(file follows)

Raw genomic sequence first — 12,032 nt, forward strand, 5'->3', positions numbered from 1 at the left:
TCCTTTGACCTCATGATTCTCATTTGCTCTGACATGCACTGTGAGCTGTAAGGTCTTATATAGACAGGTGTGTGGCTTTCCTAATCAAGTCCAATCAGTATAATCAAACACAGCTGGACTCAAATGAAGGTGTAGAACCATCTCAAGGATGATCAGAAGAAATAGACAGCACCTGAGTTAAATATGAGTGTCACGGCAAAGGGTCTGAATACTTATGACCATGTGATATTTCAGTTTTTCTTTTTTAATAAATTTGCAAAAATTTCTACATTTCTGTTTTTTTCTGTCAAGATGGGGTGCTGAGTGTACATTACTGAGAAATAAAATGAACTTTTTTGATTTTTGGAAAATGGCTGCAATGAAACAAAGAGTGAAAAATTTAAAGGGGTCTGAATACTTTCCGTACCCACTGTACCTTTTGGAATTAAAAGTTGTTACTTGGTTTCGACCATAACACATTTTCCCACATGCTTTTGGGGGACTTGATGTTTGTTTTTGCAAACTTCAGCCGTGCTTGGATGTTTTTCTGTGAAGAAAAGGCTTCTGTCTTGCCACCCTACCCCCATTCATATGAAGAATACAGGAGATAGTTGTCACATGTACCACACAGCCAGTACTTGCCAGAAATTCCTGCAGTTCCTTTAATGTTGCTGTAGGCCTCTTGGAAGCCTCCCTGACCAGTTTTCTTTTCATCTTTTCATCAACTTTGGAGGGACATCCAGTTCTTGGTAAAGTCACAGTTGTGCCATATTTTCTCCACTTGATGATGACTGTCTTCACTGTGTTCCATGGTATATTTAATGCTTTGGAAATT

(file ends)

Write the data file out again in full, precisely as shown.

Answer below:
Raw genomic sequence first — 12,032 nt, forward strand, 5'->3', positions numbered from 1 at the left:
TCCTTTGACCTCATGATTCTCATTTGCTCTGACATGCACTGTGAGCTGTAAGGTCTTATATAGACAGGTGTGTGGCTTTCCTAATCAAGTCCAATCAGTATAATCAAACACAGCTGGACTCAAATGAAGGTGTAGAACCATCTCAAGGATGATCAGAAGAAATAGACAGCACCTGAGTTAAATATGAGTGTCACGGCAAAGGGTCTGAATACTTATGACCATGTGATATTTCAGTTTTTCTTTTTTAATAAATTTGCAAAAATTTCTACATTTCTGTTTTTTTCTGTCAAGATGGGGTGCTGAGTGTACATTACTGAGAAATAAAATGAACTTTTTTGATTTTTGGAAAATGGCTGCAATGAAACAAAGAGTGAAAAATTTAAAGGGGTCTGAATACTTTCCGTACCCACTGTACCTTTTGGAATTAAAAGTTGTTACTTGGTTTCGACCATAACACATTTTCCCACATGCTTTTGGGGGACTTGATGTTTGTTTTTGCAAACTTCAGCCGTGCTTGGATGTTTTTCTGTGAAGAAAAGGCTTCTGTCTTGCCACCCTACCCCCATTCATATGAAGAATACAGGAGATAGTTGTCACATGTACCACACAGCCAGTACTTGCCAGAAATTCCTGCAGTTCCTTTAATGTTGCTGTAGGCCTCTTGGAAGCCTCCCTGACCAGTTTTCTTTTCATCTTTTCATCAACTTTGGAGGGACATCCAGTTCTTGGTAAAGTCACAGTTGTGCCATATTTTCTCCACTTGATGATGACTGTCTTCACTGTGTTCCATGGTATATTTAATGCTTTGGAAATT